How Guatemala Is Kicking Plastic Out Of Its Towns
The United States has taken steps towards eliminating single-use plastics, with straw bans sweeping companies nationwide. But in Guatemala, that’s all old news. Multiple towns in the Central American country have now cut single-use plastics entirely, with still more on the way.
According to OZY, the municipality of San Miguel Petapa is one of the latest to ditch plastics. Mayor Luis Reyes announced the ban in June, though it didn’t take effect until August, after a lengthy information campaign to educate the public. Now, anyone caught selling items in plastic packaging will face a fine of $150-$650, which is an enormous fee for most of the working-class residents.
San Miguel Petapa follows in the footsteps of Cantel, Acatenango, and roughly eight other Guatemalan municipalities that have banned single-use plastics over the past two years. The trend is usually attributed to San Pedro la Laguna, the picturesque town bordering Lake Atitlán which curbed plastic use in October 2016.
“When I took office, the municipal landfill was saturated with plastics and most of the waste ended up in the lake,” Mayor Mauricio Méndez told UN Environment. “The lake is our life. We have a responsibility to leave this legacy for our children.”
To put it more bluntly: “We needed to act fast.”
San Pedro la Laguna instituted an even steeper fine for selling or distributing items in plastic or styrofoam packaging, charging violators the equivalent of $2,000. It’s apparently been effective, as Méndez estimates 80 percent of the town’s residents have stopped using plastic entirely, using plantain leaves or baskets instead to carry their groceries home.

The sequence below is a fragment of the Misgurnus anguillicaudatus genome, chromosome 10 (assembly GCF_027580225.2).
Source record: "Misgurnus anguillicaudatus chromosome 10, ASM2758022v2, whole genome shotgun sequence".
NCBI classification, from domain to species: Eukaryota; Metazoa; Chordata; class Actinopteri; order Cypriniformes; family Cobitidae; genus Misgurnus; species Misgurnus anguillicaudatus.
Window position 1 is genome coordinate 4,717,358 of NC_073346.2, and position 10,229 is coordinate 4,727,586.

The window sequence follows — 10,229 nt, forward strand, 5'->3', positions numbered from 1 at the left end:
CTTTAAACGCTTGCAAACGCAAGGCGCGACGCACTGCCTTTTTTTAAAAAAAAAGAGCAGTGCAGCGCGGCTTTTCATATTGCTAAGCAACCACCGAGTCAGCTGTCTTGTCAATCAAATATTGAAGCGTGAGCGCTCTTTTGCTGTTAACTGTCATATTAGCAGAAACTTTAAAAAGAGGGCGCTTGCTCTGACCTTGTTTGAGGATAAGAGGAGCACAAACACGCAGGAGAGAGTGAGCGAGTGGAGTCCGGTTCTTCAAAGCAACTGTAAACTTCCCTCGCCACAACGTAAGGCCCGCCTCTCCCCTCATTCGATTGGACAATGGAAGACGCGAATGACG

As OZY explains, this campaign against single-use plastics is largely the work of indigenous Mayans who are fighting to preserve their communities. In Antigua, where a plastic ban is currently up for debate, city officials claim local households burn through up to 20 plastic bags per day — bags that drift into Lake Amatitlán, a former weekend destination that’s now so clogged with sewage and trash that no one swims there.
“[This] is not a fashion phenomenon; [this] is a survival instinct,” Marcela Gereda, an environmental activist supporting the Antigua ban, told OZY.
The bans have improved the natural beauty of these Guatemalan towns, leading to more visitors. By OZY’s count, tourist traffic in San Pedro la Laguna has tripled since October 2016 — and vendors who no longer have to budget for plastic bags are seeing a boost in business, too.
This movement shows no sign of stopping, despite efforts to overturn the plastic bans. Comisión Guatemalteca del Plástico, a group of plastic producers, sued San Pedro la Laguna soon after the ban was implemented, arguing it was unconstitutional to purge plastics. The court rejected this argument, ruling in favor of the municipality.
“This project was born out of necessity,” Méndez told Global Press Journal. “This project was thought up so that all of us help in the lake’s conservation, care for the environment and the lake.”